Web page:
Last summer, rumor spread that Michelle had been caught—on tape and in the company of Louis Farrakhan—hurling the sneer “Whitey” at the people her husband was busily courting. Already she’d been accused of a lack of patriotism, a near-sullen reserve, a militant fist bump, and a tendency to belittle (or was to verbally emasculate?) her husband. She’d defended and explained. This time, she just deadpanned.
“ ‘Whitey?’ That’s something George Jefferson would say.”
It was perfect. She got that some people truly believed she had a secret life as a black supremacist. But many more saw her (and him) as black parvenus, cocky upstarts who were gloating, sitcom style, “We’re got degrees from your dee-luxe schools/we’re movin’ on up to your dee-luxe House/We’ve finally got a piece of the pie, Whitey!” Along the way she’d been masculinized too, turned into George, not Louise Jefferson. Barack was outgoing and comforting; she was bossy and touchy.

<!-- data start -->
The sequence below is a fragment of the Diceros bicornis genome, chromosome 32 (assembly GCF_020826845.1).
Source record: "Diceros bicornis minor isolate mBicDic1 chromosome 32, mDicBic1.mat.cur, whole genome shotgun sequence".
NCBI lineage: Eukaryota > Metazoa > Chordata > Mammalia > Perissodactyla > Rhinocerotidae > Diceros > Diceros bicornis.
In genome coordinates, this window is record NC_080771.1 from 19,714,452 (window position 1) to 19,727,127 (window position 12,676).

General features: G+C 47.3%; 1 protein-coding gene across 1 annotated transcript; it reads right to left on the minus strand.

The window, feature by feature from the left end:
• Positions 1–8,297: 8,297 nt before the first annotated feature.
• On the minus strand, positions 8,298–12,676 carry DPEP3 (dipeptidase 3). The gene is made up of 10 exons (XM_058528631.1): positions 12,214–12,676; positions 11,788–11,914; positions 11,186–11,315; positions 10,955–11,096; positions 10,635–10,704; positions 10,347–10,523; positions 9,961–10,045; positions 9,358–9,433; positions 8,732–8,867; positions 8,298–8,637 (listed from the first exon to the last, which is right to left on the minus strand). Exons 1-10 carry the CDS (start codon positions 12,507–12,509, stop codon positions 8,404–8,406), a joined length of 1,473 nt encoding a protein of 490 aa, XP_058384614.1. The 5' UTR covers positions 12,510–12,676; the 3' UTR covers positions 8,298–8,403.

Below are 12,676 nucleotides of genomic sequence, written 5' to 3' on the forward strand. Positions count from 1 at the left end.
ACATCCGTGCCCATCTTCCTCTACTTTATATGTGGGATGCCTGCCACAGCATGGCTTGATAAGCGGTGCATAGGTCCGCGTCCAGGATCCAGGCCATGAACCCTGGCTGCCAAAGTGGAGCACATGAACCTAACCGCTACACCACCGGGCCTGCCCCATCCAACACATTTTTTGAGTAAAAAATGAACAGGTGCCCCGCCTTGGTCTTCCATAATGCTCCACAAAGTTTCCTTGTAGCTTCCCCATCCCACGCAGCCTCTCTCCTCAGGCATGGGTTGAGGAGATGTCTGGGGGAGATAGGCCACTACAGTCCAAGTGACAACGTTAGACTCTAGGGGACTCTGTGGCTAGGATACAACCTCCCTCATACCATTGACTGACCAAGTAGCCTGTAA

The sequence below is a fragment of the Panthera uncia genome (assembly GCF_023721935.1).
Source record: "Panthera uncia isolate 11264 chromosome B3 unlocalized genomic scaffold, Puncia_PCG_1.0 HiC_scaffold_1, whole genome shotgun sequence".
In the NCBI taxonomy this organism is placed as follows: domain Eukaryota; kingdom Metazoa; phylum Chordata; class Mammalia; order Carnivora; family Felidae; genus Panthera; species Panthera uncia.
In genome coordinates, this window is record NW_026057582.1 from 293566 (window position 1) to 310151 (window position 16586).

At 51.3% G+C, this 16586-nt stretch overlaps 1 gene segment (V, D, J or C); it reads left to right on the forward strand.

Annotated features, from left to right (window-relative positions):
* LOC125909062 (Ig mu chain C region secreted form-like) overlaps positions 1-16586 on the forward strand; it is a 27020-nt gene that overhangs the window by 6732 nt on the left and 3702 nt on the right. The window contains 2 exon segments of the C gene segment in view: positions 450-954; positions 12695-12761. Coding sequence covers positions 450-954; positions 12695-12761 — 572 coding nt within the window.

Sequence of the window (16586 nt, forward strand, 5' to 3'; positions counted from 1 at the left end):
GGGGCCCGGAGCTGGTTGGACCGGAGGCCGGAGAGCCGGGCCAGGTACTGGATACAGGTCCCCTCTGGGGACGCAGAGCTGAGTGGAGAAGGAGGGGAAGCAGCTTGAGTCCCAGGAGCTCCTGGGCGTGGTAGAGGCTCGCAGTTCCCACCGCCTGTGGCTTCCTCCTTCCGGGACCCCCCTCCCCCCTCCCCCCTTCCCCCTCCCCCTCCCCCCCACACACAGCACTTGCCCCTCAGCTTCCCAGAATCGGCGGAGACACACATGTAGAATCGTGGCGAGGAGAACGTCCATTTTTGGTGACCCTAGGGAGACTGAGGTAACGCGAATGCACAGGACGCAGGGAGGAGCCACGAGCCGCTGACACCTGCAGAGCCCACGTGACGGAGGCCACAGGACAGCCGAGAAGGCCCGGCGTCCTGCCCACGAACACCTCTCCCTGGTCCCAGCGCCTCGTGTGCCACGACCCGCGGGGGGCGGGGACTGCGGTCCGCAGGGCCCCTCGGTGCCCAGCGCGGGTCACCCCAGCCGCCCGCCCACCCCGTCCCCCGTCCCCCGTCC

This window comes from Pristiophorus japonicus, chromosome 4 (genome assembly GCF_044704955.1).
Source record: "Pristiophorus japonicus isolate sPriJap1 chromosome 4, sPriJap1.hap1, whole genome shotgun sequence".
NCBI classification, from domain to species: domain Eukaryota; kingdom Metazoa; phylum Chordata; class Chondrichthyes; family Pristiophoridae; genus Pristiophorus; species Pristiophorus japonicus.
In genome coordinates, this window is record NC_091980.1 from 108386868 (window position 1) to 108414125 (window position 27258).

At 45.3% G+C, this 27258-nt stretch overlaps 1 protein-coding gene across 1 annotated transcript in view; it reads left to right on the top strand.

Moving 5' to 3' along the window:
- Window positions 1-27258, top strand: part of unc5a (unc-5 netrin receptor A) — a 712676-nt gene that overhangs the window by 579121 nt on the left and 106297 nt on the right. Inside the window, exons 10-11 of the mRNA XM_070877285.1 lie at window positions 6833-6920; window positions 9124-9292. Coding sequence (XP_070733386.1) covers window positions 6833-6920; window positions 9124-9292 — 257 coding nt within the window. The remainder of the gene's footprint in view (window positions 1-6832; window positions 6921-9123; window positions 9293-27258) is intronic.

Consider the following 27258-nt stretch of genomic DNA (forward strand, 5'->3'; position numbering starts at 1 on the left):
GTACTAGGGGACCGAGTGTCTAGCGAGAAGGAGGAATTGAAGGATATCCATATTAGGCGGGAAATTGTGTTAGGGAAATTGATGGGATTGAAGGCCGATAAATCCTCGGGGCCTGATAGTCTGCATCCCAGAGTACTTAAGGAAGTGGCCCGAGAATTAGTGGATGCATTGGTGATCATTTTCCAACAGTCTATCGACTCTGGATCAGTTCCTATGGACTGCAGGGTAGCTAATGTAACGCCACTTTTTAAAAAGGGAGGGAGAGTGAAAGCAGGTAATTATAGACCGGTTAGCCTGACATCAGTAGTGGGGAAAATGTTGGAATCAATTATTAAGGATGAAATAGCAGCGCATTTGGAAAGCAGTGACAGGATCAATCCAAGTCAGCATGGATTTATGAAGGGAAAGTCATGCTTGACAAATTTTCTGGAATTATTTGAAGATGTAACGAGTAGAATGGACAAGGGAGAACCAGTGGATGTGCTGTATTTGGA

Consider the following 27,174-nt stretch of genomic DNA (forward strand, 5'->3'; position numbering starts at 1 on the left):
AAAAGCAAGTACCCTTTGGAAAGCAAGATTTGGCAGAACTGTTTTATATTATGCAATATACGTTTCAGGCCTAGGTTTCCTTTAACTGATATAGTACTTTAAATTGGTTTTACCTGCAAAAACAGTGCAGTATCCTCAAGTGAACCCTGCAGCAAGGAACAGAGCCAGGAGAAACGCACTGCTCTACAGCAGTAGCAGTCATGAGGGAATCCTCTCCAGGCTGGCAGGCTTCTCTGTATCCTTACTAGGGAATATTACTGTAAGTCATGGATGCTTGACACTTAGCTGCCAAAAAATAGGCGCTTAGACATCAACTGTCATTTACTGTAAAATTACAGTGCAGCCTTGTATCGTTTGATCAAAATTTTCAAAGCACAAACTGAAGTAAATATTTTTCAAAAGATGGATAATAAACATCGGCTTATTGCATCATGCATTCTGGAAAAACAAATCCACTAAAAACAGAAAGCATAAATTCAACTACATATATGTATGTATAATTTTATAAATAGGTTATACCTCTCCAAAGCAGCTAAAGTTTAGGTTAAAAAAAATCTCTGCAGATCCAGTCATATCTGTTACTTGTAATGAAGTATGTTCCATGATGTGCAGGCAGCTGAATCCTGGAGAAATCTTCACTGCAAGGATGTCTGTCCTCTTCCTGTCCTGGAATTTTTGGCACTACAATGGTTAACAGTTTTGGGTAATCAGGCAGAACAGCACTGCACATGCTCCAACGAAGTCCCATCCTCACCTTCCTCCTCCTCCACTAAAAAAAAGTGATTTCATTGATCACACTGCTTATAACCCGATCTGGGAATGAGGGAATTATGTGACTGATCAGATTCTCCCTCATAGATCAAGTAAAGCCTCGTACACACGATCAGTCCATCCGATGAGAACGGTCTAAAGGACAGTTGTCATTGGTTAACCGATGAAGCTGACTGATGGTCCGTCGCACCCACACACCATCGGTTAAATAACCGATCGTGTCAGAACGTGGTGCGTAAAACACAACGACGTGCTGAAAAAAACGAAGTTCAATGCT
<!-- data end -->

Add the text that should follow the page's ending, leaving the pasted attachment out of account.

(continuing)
Now she’s the Mistress of the ultimate Big House. She presides over art and antiques, guest lists and worthy causes. Her thoughts on china patterns are solicited. It’s all so decorous and genteel. She’s gone from upstart to feminine role model. After all, “First Lady” isn’t a job, it’s a cornerstone of the feminine mystique. And since pre-Emancipation, black “females” have had to fight for the whites-only privilege of being deemed “ladies”: cultured, educated, sexually desirable in a socially respected way. Michelle Obama has managed to get all this without yielding her right to be smart and strong-willed. And though, she’s our self-appointed Mom-in-Chief, she’s not that old standby, the Black Matriarch whose warmth is linked to her corpulence. (Even Oprah hasn’t gotten past that one.)
As the response to Michelle has shifted, people are happily retooling their fantasies. Last week, a friend told me about watching a father show pictures of the inauguration to his very young daughter. “What do you think is going on?” he asked. “He kissed the princess and became president,” she answered.